Commissioner of Patents and Trademarks

Patent and Trademark Office (P.T.O.)

 

RE: TRADEMARK REGISTRATION OF METROTECH

92-161(R)

February 11, 1993

*1 Request for Reconsideration Filed: November 12, 1992

 

For: METROTECH

Registration No. 1,330,038

Issued: April 9, 1985

 

J. David Sams

 

Acting Assistant Commissioner for Trademarks

 

 

On Request For Reconsideration

 

 

Metrotech has requested reconsideration of the Commissioner's decision dated September 13, 1992, denying its petition to reinstate Class 37 and Class 42 services which have been cancelled in the above-identified registration. Although the Trademark Rules do not specifically provide for requests for reconsideration of decisions on petitions, such requests may be considered pursuant to Trademark Rule 2.146(a)(3), 37 C.F.R. 2.146(a)(3).

 

 

Facts

 

 

The above registration issued on April 9, 1985 for services in three classes. Pursuant to Section 8 of the Trademark Act, 15 U.S.C. 1058, registrant was required to file an affidavit or declaration of continued use, or excusable nonuse, between the fifth and sixth year after the registration date, i.e., between April 9, 1990 and April 9, 1991.

 

On April 5, 1991, petitioner filed a combined declaration under Sections 8 and 15 of the Trademark Act. Accompanying the combined declaration was one original specimen and two copies thereof of an advertisement from the real estate section of a newspaper. The advertisement reads:

 

 

METRO TECH BROOKLYN

 

VAULTED CLIMATE CONTROL HIGH SECURITY BUILDING

 

 

Situated at MetroTech Brooklyn, State of the art facility, 25,000 Sq. Ft (approx.). Full climate control, fire proof, 15 two tiered vaults on three floors of concrete and steel building. Brand new 40 tons cooling system, humidity control, fumigation, sterilizing and fresh air circulation system, smoke detection with CO sub2 dry gas fire suspension system, extensive security alarm system, recently stored items value to $300,000,000 (three hundred million). Extremely low insurance rates due to unique nature of building.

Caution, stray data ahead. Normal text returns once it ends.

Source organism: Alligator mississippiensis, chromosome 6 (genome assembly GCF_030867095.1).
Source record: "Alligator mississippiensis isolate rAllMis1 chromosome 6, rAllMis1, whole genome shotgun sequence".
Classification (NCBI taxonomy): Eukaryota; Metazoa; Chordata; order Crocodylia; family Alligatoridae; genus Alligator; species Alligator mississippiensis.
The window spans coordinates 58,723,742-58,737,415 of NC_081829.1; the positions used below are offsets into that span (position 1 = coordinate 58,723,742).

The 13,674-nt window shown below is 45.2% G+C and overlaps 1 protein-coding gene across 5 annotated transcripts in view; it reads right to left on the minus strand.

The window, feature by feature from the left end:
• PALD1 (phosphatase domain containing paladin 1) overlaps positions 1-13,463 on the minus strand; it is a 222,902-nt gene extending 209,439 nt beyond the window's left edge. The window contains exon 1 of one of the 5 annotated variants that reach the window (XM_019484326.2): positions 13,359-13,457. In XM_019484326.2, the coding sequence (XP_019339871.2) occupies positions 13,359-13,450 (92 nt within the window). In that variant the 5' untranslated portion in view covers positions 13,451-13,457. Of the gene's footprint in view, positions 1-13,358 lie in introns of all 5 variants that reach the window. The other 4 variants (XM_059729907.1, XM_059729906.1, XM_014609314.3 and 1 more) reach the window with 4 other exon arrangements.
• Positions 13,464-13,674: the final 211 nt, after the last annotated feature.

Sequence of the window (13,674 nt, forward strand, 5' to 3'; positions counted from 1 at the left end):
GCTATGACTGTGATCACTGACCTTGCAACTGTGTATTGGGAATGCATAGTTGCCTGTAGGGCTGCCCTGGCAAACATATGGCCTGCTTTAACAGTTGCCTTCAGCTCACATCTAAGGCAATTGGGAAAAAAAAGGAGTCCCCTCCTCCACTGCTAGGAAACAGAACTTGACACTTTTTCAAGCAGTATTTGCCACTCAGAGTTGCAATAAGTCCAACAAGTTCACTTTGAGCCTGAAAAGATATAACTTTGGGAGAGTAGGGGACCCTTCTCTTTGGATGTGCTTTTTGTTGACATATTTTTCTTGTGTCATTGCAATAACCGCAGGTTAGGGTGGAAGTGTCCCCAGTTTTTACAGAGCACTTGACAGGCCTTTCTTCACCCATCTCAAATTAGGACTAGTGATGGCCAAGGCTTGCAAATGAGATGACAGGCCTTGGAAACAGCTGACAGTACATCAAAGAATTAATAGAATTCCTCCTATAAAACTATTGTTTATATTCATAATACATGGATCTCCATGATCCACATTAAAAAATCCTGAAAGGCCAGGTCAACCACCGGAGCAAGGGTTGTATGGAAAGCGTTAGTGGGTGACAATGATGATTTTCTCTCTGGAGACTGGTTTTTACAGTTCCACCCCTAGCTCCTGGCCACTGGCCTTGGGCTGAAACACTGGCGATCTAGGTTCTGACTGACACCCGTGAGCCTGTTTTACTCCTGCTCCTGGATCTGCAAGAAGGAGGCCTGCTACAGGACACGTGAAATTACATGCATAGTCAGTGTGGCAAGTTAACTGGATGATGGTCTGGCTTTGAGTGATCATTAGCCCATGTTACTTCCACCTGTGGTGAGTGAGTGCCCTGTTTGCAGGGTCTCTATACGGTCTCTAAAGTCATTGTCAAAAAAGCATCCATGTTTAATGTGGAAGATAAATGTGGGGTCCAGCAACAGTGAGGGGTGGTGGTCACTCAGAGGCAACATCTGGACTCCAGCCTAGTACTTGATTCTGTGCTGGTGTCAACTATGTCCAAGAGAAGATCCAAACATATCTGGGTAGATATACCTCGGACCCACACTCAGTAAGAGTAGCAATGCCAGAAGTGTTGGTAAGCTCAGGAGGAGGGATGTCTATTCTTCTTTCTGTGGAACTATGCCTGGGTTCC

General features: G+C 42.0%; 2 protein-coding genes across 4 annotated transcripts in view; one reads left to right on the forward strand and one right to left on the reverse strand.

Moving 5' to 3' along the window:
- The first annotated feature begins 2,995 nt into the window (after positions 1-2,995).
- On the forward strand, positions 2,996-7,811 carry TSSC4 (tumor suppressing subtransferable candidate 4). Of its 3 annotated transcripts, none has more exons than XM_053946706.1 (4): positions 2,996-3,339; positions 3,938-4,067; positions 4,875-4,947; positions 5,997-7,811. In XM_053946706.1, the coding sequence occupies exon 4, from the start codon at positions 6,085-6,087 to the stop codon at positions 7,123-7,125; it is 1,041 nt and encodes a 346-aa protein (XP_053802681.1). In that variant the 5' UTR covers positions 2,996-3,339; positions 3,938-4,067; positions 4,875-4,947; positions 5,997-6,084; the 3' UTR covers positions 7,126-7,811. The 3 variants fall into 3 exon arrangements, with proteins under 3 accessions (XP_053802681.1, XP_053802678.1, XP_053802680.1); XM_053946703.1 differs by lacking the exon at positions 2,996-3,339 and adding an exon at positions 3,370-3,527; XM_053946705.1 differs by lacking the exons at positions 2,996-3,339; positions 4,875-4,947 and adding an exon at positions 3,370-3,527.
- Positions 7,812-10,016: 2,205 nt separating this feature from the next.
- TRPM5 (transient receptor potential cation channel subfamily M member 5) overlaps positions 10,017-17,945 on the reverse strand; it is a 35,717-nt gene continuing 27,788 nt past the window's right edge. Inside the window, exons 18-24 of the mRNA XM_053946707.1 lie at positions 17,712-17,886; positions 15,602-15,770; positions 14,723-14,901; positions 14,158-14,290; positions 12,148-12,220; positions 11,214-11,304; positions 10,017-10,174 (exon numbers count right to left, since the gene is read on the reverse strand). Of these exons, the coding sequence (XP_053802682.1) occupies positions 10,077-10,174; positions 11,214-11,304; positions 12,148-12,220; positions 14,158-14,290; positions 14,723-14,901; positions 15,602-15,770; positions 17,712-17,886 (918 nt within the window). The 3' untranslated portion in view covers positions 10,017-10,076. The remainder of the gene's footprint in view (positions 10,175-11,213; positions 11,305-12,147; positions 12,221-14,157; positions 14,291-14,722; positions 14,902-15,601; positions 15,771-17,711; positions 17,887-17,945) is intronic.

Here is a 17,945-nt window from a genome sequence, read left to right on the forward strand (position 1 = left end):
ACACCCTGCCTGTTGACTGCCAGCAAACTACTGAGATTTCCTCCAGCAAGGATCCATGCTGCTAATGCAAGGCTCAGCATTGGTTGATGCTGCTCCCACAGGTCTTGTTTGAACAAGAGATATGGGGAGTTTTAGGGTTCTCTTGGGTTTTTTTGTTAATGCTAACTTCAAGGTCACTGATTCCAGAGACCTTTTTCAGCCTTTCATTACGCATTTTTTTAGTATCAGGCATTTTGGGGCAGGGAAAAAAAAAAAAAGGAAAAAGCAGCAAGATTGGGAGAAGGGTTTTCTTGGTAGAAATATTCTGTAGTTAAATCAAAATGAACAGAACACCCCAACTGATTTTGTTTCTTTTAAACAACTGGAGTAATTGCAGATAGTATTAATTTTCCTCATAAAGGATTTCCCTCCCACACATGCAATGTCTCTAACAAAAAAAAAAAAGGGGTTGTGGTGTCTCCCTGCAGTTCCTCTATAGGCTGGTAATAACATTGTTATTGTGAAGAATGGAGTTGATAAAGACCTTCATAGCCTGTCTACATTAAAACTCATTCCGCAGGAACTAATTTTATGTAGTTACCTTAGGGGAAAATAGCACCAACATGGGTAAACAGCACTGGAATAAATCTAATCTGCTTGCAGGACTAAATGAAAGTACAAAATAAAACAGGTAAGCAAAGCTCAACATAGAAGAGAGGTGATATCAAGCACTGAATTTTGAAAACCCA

Could be used for any high security storage, computer data, films, records, valuable stocks, documents, legal tender, fine arts, antiques, museums' storage, wines, furs, jewelry exchange or bank use. Main floor beautiful art deco finish, high ceilings, could be used for retail trade or customer service. Available each floor (approx. 8000 sq. ft.) or entire building. Immediate occupancy, below market rate, lease or sale. Brokers protected.

 

 

CALL MR. SHAH AT 212-560-0193

 

 

In a letter dated August 21, 1991, the affidavit/renewal examiner refused the combined declaration for the recited services of "planning and layout of technology centers," in Class 37, and "design of technology centers," in Class 42, because the specimens only supported use of the mark for the recited services of "leasing a technological center and providing support services therefore (sic)" in Class 36. The affidavit/renewal examiner stated that if petitioner believed the specimens showed use of the mark for the recited Class 37 and Class 42 services, petitioner should submit an explanation. The letter also stated that if no response was received within six months, Classes 37 and 42 would be cancelled from the registration.

 

*2 A memo to the file by the affidavit/renewal examiner indicates that, on February 3, 1992, she had a telephone conversation with petitioner wherein petitioner agreed to the canceling of the Class 37 and Class 42 services in order that an acceptance notice could issue with respect to the recited Class 36 services. On February 6, 1992, the Class 37 and Class 42 services were cancelled and the combined declaration was accepted with respect to the recited Class 36 services.

 

However, on February 11, 1992, the Patent and Trademark Office received a written response from petitioner arguing that the specimens were "sufficient to show use of the word METROTECH in the general services of all classes although it is acknowledged that the ad does not make specific references to these services." Petitioner also submitted new specimens. [FN1] In a letter dated March 12, 1992, the affidavit/renewal examiner stated that petitioner had agreed during the telephone conversation of February 3, and also in the response received February 11, that specimens were not filed before the expiration of the sixth year following registration which show use with respect to Classes 37 and 42.